Arm and Samsung this week announced their joint design-technology co-optimization (DTCO) program for Arm's next-generation Cortex general-purpose CPU cores as well as Samsung's next-generation process technology featuring gate-all-around (GAA) multi-bridge-channel field-effect transistors (MBCFETs). 

"Optimizing Cortex-X and Cortex-A processors on the latest Samsung process node underscores our shared vision to redefine what’s possible in mobile computing, and we look forward to continuing to push boundaries to meet the relentless performance and efficiency demands of the AI era," said Chris Bergey, SVP and GM, Client Business at Arm.

Under the program, the companies aim to deliver tailored versions of Cortex-A and Cortex-X cores made on Samsung's 2 nm-class process technology for various applications, including smartphones, datacenters, infrastructure, and various customized system-on-chips. For now, the companies does not say whether they aim to co-optimize Arm's Cortex cores for Samsung's 1st generation 2 nm production node called SF2 (due in 2025), or the plan is to optimize these cores for all SF2-series technologies, including SF2 and SF2P.

GAA nanosheet transistors with channels that are surrounded by gates on all four sides have a lot of options for optimization. For example, nanosheet channels can be widened to increase drive current and boost performance or shrunken to reduce power consumption and cost. Depending on the application, Arm and Samsung will have plenty of design choices.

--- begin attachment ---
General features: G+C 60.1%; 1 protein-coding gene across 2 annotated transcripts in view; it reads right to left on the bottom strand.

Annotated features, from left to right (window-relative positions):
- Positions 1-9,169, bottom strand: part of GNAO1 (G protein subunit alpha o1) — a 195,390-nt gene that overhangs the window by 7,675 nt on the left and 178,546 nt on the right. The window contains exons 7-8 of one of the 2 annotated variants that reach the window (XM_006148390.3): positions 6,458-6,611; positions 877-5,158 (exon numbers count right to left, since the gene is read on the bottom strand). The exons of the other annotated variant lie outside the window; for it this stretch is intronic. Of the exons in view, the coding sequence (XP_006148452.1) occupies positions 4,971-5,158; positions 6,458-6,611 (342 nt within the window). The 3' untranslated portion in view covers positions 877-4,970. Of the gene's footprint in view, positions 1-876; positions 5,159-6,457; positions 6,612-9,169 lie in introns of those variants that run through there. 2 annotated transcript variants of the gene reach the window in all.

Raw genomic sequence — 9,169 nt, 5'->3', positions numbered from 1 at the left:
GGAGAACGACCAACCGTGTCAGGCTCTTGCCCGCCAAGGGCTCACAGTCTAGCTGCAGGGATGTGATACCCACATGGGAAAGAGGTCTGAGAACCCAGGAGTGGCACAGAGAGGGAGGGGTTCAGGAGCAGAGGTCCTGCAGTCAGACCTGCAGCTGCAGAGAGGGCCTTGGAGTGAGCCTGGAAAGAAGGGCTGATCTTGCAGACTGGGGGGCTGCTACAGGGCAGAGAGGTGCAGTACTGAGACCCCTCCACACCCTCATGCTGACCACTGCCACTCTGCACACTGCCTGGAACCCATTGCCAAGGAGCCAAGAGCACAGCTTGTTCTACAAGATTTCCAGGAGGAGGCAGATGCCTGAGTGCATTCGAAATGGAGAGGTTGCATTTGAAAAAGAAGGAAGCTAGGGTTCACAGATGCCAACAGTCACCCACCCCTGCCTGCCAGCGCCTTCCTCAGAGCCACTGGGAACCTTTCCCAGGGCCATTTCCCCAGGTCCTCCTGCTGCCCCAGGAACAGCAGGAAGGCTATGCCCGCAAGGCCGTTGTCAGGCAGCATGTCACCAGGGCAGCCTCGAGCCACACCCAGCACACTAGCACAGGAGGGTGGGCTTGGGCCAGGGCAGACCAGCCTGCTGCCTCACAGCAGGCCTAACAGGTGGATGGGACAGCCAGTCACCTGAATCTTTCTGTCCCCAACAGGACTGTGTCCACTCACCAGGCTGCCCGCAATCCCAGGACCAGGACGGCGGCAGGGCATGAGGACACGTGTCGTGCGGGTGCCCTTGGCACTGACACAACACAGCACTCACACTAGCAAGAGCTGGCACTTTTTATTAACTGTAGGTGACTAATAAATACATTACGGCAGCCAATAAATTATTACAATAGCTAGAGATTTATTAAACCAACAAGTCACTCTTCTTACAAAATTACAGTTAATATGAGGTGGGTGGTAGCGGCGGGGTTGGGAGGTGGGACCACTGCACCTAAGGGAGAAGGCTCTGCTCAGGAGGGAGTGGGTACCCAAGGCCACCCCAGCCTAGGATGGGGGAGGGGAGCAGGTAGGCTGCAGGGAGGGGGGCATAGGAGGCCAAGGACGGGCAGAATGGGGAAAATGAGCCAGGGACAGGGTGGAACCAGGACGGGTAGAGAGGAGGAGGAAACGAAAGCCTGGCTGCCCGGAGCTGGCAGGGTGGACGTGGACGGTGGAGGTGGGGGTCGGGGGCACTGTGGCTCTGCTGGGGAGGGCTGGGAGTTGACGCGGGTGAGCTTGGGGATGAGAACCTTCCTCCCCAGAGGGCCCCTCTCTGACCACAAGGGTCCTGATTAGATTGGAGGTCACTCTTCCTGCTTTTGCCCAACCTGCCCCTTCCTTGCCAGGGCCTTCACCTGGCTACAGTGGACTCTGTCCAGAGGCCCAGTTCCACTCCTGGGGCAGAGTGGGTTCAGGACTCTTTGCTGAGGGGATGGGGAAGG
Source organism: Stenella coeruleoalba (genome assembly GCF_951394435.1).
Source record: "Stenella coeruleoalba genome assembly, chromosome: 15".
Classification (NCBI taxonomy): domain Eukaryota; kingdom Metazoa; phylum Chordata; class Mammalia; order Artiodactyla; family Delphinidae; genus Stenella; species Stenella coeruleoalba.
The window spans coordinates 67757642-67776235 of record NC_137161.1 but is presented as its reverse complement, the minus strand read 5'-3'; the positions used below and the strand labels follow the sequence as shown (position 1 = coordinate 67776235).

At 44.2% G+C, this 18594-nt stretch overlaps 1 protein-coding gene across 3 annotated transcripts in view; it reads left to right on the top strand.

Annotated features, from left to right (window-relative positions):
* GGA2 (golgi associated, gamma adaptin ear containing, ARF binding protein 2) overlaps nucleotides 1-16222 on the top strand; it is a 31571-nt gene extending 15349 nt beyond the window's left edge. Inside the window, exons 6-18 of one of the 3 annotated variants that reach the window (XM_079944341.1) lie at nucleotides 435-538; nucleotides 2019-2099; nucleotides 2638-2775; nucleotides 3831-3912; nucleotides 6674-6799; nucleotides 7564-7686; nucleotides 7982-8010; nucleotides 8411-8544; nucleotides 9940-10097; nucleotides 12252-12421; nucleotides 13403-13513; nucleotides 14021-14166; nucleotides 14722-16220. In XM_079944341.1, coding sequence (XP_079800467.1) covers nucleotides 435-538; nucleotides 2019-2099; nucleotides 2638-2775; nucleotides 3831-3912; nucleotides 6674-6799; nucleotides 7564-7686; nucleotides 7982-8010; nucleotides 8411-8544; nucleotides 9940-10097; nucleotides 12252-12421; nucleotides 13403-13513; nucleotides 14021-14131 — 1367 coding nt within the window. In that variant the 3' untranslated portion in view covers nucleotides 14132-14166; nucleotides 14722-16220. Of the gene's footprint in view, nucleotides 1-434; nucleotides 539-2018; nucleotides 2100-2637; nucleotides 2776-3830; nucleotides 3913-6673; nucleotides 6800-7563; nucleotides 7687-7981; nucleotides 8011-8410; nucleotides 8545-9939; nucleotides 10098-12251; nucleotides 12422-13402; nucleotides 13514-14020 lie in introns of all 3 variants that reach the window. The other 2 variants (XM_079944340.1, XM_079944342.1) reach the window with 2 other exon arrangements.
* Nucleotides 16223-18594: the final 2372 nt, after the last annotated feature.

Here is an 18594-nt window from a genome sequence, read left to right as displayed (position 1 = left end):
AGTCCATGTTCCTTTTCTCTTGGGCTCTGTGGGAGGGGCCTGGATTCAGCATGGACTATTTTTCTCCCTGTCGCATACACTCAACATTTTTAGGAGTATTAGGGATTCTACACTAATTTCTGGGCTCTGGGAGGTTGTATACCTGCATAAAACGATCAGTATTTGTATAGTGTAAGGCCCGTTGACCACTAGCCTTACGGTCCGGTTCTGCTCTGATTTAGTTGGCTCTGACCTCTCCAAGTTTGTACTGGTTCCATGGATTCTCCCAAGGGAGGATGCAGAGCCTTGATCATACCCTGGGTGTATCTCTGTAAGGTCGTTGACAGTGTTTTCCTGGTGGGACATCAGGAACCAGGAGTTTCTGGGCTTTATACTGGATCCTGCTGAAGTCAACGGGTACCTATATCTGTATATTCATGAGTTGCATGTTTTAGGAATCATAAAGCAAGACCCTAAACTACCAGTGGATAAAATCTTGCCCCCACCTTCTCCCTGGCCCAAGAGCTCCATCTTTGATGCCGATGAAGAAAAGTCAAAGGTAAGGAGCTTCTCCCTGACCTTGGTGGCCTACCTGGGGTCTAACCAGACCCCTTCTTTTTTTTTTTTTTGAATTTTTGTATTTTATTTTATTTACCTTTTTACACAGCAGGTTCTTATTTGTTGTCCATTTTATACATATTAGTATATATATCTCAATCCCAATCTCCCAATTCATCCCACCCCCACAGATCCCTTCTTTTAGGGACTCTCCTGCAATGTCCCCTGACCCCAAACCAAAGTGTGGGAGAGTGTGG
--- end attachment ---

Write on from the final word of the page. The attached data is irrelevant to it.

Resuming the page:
Keeping in mind that we are talking about Cortex-A cores aimed at a wide variety of applications as well as Cortex-X cores designed specifically to deliver maximum performance, the results of the collaborative work promise to be quite decent. In particular, we are looking forward Cortex-X cores with maximized performance, Cortex-A cores with optimized performance and power consumption, and Cortex-A cores with reduced power consumption.

Nowadays collaboration between IP (intellectual property) developers, such as Arm, and foundries, such as Samsung Foundry, is essential to maximize performance, reduce power consumption, and optimize transistor density. The joint work with Arm will ensure that Samsung's foundry partners will have access to processor cores that can deliver exactly what they need.

Source: Samsung

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  • Santoval - Saturday, February 24, 2024 - link

    I wonder how Samsung's and later TSMC's and Intel's GAA-FETs will fare compared to Intel in terms of PPA. Will the switch to GAA result in markedly lower leakages, leading to higher energy efficiencies and potentially a bit higher clocks - or the same boost clocks but at a lower TDP and longer lasting?

    And how many nodes could GAA tech last before being replaced by (presumably) T(unneling)FETs?
  • Santoval - Saturday, February 24, 2024 - link

    edit: "compared to FinFETs".
  • Blastdoor - Monday, February 26, 2024 - link

    Who are Samsung's customers? Does Qualcomm or Nvidia use them for anything?

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